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Ray Pride

By Ray Pride

Maddining: pinning Guy down, wrinkly as a prune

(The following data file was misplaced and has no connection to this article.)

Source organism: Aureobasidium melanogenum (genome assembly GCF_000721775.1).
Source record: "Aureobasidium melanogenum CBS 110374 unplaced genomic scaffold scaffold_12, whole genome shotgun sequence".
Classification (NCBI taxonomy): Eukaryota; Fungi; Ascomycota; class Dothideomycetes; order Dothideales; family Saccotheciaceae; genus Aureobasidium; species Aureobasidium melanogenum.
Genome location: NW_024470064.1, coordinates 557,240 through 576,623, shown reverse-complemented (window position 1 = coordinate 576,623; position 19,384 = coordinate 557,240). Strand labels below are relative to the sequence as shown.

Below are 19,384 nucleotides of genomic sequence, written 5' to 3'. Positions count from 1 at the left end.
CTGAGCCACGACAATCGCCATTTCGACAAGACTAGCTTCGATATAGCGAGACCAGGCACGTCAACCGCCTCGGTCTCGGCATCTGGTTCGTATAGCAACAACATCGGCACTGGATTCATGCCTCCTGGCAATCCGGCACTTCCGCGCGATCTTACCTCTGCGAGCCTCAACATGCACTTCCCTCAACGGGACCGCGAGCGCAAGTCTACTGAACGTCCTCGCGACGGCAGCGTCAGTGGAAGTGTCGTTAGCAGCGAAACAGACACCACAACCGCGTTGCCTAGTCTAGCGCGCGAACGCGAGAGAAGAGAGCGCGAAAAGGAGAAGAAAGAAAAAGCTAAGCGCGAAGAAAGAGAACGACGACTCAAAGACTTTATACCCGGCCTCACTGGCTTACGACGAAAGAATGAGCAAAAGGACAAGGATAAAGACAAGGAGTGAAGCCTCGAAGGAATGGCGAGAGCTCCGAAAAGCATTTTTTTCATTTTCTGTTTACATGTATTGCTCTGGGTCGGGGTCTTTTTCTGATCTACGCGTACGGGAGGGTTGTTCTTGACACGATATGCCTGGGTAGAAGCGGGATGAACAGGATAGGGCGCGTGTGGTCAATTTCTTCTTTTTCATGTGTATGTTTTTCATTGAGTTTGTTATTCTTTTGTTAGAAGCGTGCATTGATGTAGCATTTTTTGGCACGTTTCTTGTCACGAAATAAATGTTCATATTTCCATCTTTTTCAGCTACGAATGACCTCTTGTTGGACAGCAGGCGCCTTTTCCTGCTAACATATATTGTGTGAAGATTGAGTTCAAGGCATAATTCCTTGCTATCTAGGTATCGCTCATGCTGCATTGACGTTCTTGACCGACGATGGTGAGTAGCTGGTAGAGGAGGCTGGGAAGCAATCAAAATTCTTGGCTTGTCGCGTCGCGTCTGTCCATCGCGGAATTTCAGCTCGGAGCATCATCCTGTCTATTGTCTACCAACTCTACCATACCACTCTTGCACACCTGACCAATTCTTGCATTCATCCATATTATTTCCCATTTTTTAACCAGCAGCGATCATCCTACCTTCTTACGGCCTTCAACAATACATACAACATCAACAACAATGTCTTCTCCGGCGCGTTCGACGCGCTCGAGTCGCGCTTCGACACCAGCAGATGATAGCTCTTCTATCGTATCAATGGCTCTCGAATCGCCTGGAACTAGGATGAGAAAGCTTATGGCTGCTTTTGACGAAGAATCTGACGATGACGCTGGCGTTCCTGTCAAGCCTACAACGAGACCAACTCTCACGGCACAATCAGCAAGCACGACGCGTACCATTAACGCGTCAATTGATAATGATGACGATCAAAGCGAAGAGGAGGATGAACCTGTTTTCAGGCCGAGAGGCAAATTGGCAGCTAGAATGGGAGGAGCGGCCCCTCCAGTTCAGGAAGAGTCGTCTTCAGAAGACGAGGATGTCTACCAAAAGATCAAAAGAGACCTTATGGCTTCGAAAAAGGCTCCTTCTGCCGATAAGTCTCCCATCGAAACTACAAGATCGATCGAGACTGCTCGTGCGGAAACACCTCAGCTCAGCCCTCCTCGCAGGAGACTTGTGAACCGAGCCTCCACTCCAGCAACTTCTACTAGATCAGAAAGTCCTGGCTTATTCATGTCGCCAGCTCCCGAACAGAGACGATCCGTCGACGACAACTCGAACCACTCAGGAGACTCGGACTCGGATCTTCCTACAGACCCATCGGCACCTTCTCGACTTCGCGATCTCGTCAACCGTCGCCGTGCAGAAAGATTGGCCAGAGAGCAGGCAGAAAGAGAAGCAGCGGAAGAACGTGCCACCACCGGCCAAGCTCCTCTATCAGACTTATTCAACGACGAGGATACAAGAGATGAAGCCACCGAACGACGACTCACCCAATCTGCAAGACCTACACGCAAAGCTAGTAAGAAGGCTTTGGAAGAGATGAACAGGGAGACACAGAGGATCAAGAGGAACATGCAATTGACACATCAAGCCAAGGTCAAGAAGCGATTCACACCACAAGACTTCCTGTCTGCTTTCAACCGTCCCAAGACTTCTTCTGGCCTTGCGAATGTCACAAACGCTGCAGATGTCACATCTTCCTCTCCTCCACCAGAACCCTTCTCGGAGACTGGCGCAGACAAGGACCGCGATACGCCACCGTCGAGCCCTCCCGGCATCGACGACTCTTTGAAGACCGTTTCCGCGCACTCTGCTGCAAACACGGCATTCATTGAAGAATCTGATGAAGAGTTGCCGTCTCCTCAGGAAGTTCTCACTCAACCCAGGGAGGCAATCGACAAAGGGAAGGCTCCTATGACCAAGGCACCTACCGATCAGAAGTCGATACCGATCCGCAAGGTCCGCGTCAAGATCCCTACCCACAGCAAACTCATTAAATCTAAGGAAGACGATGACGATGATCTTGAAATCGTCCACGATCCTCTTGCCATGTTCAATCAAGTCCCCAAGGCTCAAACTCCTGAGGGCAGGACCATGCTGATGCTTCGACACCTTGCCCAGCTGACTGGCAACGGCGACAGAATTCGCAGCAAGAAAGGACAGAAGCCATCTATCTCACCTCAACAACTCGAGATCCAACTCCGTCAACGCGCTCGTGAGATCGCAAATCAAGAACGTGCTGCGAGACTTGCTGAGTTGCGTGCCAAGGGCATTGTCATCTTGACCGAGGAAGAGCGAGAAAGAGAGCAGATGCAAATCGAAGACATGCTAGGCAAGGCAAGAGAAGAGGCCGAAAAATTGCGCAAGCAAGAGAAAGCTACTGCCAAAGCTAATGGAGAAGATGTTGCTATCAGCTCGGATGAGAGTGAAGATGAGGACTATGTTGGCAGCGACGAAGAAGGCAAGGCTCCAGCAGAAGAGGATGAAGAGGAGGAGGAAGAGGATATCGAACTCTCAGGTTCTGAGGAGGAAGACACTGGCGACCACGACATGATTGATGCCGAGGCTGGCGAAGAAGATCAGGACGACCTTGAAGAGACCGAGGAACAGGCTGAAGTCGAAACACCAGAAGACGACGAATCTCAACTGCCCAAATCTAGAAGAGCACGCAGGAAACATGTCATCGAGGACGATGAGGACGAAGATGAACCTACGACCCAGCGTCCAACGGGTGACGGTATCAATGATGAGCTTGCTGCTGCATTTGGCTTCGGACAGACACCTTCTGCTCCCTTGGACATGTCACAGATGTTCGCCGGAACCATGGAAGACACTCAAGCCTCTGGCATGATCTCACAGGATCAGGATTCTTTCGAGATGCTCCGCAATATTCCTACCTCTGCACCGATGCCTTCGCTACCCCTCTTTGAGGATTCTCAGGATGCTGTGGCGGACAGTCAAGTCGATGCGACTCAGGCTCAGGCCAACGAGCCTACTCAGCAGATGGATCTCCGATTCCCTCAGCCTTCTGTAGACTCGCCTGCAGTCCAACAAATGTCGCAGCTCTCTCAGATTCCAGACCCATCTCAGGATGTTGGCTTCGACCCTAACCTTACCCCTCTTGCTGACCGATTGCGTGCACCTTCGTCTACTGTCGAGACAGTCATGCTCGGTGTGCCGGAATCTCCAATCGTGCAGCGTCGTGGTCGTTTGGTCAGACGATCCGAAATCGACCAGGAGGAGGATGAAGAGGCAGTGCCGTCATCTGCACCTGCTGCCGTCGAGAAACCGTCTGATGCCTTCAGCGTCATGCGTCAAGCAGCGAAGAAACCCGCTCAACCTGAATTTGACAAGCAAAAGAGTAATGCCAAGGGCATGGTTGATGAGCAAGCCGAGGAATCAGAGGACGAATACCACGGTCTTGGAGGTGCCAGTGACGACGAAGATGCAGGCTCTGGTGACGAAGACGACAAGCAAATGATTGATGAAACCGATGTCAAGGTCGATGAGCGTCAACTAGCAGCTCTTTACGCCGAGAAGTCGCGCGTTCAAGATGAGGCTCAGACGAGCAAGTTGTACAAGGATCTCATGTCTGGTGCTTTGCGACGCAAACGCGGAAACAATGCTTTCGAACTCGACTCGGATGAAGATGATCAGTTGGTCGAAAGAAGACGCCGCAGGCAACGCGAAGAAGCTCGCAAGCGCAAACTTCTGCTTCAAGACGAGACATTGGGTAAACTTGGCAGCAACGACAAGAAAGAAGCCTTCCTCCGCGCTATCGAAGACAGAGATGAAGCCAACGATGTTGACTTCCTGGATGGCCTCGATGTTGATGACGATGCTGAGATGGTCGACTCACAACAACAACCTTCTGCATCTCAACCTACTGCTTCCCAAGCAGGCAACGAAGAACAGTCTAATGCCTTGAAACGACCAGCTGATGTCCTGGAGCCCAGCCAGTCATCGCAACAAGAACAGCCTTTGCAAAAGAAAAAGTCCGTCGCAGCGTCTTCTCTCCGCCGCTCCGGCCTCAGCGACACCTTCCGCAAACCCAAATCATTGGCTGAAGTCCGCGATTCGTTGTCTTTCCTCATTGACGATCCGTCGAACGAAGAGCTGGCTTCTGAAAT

Over at Offscreen, David Church takes a 12,000 word peramble with the always-loquacious Guy Maddin on what’s revving his Manitoban motor these days. On getting in the water for Cowards Bend the Knee: “I spent many hours daydreaming while swimming. Swimming requires a lot of patience and I’d swim for about an hour a day and just daydream about this movie and about things that have happened to me and how to fit it into templates established by maybe Electra or The Hands of Orlac—only to be astonished, after the swimming pool water had made my entire body as wrinkly as a prune, that all those stories somehow fit together. Maybe the soaking in the water really helped all those stories fit together; Euripides, Orlac, and my own autobiography were all the same story somehow and I got a sort of chlorine delirium everyday…. sissy_boy_slap_party_1.jpg[I] just picked up a camera and shot it, kind of from memory—just gathered all the actors together and had them act out my life as I remembered it through a haze of chlorine and amnesia. I would shout out orders, directing while operating the camera so I could make instantaneous judgments in my head. It was a real pleasure and really strange…” The almost-50 auteur’s brimming 2006-2007 roster includes a doc: “Although I’m no expert on budgets… it’s easy to forget that the most expensive element in filmmaking is time if you’re paying everybody… I think it’s got to be a little bit cheaper to use video. At least you can tape over it or something like that, although I don’t think you’re supposed to. More and more I like the look of it for certain subjects. When you’re making a documentary of a city, Winnipeg looks ugliest on video, and that might be the way to go.” Working at such velocity? “I love being busy, I really do. I’ve been a lazy person for so long in my life. It feels good to lick it for a while. I know I could slide back at any second like an alcoholic can start drinking or a smoker could light up again; I feel like I could just fall back on a couch and never get up… So I really love the feeling that putting in consecutive days, months, and years of productive time gives me.”